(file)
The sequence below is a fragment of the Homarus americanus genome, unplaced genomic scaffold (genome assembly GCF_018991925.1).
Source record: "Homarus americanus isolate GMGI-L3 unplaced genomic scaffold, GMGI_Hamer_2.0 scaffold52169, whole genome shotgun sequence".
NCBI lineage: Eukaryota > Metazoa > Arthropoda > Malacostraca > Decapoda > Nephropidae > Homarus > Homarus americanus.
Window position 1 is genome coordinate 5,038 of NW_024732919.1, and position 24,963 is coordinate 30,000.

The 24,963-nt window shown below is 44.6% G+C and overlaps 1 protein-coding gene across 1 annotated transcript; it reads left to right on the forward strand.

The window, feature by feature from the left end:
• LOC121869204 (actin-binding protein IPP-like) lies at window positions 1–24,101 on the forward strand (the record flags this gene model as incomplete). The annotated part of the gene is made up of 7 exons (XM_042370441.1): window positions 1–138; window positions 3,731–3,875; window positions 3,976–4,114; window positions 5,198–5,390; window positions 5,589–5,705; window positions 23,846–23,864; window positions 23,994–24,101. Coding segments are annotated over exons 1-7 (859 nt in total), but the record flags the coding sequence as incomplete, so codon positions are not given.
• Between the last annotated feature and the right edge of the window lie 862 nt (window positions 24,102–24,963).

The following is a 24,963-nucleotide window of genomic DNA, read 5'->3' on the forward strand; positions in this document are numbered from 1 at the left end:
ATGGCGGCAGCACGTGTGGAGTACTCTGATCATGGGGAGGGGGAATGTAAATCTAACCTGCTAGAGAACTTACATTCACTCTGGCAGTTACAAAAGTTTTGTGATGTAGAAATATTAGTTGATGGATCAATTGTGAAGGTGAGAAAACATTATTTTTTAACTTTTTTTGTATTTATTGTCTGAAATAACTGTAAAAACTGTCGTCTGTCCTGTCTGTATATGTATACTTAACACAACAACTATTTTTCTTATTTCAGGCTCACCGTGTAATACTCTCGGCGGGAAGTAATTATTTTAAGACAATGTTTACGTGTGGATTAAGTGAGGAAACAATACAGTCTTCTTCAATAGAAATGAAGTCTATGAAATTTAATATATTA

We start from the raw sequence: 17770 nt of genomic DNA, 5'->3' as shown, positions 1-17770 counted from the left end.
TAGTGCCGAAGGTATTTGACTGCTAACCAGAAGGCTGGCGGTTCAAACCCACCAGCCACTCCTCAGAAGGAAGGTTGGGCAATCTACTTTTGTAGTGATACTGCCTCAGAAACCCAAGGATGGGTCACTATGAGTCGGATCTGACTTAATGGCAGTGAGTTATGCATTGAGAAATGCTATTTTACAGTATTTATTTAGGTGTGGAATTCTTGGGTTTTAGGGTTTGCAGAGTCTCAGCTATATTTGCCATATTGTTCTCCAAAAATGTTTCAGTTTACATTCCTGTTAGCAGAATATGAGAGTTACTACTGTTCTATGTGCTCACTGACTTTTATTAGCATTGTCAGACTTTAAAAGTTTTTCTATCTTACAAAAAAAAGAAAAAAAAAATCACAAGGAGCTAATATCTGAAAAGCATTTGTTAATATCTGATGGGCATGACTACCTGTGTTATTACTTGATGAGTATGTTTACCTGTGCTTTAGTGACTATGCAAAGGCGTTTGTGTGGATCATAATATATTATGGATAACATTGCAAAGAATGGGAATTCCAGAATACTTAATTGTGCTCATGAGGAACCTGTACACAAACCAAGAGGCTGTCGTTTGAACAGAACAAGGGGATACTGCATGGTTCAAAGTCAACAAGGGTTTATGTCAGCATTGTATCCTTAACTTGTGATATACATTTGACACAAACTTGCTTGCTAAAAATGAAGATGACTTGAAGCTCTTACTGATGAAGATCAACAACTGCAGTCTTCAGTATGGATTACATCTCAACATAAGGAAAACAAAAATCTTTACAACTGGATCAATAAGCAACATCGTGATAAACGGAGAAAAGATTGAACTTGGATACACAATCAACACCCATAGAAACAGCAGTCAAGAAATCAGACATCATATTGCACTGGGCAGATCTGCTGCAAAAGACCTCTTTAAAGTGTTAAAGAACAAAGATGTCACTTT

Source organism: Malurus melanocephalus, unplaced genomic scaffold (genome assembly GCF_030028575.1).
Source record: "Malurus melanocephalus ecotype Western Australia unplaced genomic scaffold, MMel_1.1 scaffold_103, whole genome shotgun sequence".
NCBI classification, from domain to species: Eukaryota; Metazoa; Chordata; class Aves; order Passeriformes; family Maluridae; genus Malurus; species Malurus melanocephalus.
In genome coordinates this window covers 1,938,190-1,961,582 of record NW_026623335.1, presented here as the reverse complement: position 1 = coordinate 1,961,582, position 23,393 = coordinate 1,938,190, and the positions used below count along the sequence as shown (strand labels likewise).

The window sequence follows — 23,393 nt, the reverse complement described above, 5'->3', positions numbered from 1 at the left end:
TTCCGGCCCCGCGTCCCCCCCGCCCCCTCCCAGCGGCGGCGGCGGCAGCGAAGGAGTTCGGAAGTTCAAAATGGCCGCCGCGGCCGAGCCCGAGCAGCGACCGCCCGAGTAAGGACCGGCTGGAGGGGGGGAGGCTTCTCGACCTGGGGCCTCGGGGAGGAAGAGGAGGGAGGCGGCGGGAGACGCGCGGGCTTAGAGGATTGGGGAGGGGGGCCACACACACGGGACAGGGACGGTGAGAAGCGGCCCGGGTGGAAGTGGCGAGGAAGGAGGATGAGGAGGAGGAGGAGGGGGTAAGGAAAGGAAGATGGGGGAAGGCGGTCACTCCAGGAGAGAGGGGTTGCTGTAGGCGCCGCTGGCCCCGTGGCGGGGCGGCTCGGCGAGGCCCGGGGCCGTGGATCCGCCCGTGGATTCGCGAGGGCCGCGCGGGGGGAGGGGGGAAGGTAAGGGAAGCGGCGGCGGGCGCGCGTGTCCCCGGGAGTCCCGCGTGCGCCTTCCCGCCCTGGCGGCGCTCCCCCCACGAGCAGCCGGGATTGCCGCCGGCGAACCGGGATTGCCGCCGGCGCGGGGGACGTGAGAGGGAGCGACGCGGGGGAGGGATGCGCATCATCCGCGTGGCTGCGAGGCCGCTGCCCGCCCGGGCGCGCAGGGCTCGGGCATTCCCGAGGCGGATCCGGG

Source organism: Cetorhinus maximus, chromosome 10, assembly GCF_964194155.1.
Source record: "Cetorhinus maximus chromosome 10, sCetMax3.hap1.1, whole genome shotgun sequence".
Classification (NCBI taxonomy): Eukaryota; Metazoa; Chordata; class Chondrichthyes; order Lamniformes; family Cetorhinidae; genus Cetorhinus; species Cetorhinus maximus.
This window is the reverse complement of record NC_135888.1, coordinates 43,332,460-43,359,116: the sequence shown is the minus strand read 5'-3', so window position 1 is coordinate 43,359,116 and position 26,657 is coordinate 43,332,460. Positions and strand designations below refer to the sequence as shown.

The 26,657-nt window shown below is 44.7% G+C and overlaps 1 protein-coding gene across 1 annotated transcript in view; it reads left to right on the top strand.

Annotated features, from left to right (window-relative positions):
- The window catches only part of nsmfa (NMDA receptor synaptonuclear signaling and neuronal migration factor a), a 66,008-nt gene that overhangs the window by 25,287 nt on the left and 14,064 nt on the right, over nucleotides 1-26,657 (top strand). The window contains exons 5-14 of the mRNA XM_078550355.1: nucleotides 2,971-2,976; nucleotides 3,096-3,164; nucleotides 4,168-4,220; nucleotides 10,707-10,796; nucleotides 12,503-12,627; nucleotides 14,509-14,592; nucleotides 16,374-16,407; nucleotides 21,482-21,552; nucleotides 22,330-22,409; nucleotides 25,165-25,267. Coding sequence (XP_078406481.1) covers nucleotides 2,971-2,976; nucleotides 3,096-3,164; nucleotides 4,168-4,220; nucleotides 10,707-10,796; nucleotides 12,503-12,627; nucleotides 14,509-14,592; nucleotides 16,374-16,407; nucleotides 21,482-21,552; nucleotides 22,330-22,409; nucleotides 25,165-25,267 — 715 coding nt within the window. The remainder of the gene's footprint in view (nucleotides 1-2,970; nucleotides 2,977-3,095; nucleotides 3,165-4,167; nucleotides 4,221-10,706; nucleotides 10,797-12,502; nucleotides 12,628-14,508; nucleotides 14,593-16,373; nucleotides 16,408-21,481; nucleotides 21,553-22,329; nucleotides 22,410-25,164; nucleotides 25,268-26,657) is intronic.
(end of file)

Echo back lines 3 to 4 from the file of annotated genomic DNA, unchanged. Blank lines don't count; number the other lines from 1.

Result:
NCBI lineage: Eukaryota > Metazoa > Arthropoda > Malacostraca > Decapoda > Nephropidae > Homarus > Homarus americanus.
Window position 1 is genome coordinate 5,038 of NW_024732919.1, and position 24,963 is coordinate 30,000.